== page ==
Photo 2. Survivors in relief camps- waiting for something to happen

Likewise, reconstruction is fraught with legal as well as logistical hurdles. The UNITED SIKHS have planned the organization of a sawmill to begin improving the temporary camps and reconstructing communities, but the government needs to assist in purchasing land on higher ground from private owners for the camps. The government has given permission to cut down trees for rehabilitation purposes. A special legal advisor is still needed to help deal with revenue records and claims, and a strong administrator is needed to handle the transportation problems mentioned before. The severity of the situation has made it difficult for the government to accurately estimate both the materials and forces needed to reinstate access to the islands so that relief goods can be brought to the victims who are starving and getting sick with each day that passes.

In addition to working with the survivors and volunteers to rebuild the communities, the proposed administrator needs the legal expertise to handle compensation claims. In general, there are two groups of Sikh victims. Those who want to resettle back in the Panjab and those who want to rebuild and resettle on the islands that had become their home. Those victims who wish to resettle back on the mainland have lost all their legal documents. The government is happy to let them leave, but proper compensation is still an issue for legal discussion. The victims feel that they settled on these islands as a service to the Indian government and should now be recompensed so that they can overcome circumstances beyond their control. They are concerned that the salty seawater has ruined the land for future cultivation in the lower areas and forests covering the hills are unsuitable for cultivation.

Photo 3. The Gurdwara - destroyed yet a place for solace

Once the sawmill gets established, however, a hardware supply warehouse will be set up close to the Gurdwara premises. The UNITED SIKHS can then form a team of carpenters to reconstruct houses. Wood cutting machines are needed as well as vehicles for transporting wooden planks. Motorcycles and bicycles are needed for laborers, and a project manager needs to be appointed. Environmental experts are needed to plan and execute the replenishing of forest and other natural resources. There is a special urgency to accomplish these goals because after mid-April before these islands will be totally cut off from the rest of the world. The only airstrip is under direct control of the Air Force and there is only one civilian helicopter pad. Malaysian Sikhs are ready to provide another helicopter when all the legal obstacles can be leveled. But time is running out.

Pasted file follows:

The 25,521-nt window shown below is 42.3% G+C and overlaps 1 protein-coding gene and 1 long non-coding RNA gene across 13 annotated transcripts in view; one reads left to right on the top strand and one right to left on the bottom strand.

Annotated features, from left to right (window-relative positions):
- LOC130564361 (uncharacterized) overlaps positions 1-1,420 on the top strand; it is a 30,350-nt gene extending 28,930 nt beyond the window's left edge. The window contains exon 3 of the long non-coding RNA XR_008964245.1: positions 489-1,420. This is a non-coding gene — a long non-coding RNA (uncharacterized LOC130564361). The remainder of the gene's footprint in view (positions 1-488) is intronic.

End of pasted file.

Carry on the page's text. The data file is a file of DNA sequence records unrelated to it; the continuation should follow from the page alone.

Esher Singh plans to set up an office in Chennai to serve as a relief hub for the UNITED SIKHS operations. The list of basic needs grows: clothing, bedding, milk and wheat, hygiene and medical supplies. UNITED SIKHS have paid over 10,000 rupees per section (each section had 25 people) in the relief camps. However, there are still many camps neglected. The voice of these remote people is not reaching the media.

The Sikh families at Campbell Bay gathered at the Gurdwara to meet with the UNITED SIKHS team. Their main request was to get a floor rebuilt and have 6-10 tons of flour and daal delivered so they can begin serving langar. They also want to reestablish the Sri Guru Granth Sahib swaroop along with rumala and chandowa immediately. They were ruined by the Tsunami.

Photo 4. Sikhs taking the swaroops to 'Agan Bhet' or cremation

For the Sikh settlers who came to this area in service of their country, the relief efforts seem especially unrewarding. They gave their lives to building thriving economic and spiritual communities - all to honor and serve their government. Now they inhabit refugee camps, listening to their children cry from hunger and trauma; their place of worship is in ruins; their cries for help get bogged down in over-taxed bureaucratic processes. The team of UNITED SIKHS volunteers, though small in number, brings powerful expertise and networking skills to the task. But they, too, need the support of the outside world to keep their efforts strong and effective.

Please stay tuned for the proposed solution for long-term rehabilitation of the people of Campbell Bay and how UNITED SIKHS is going about it by visiting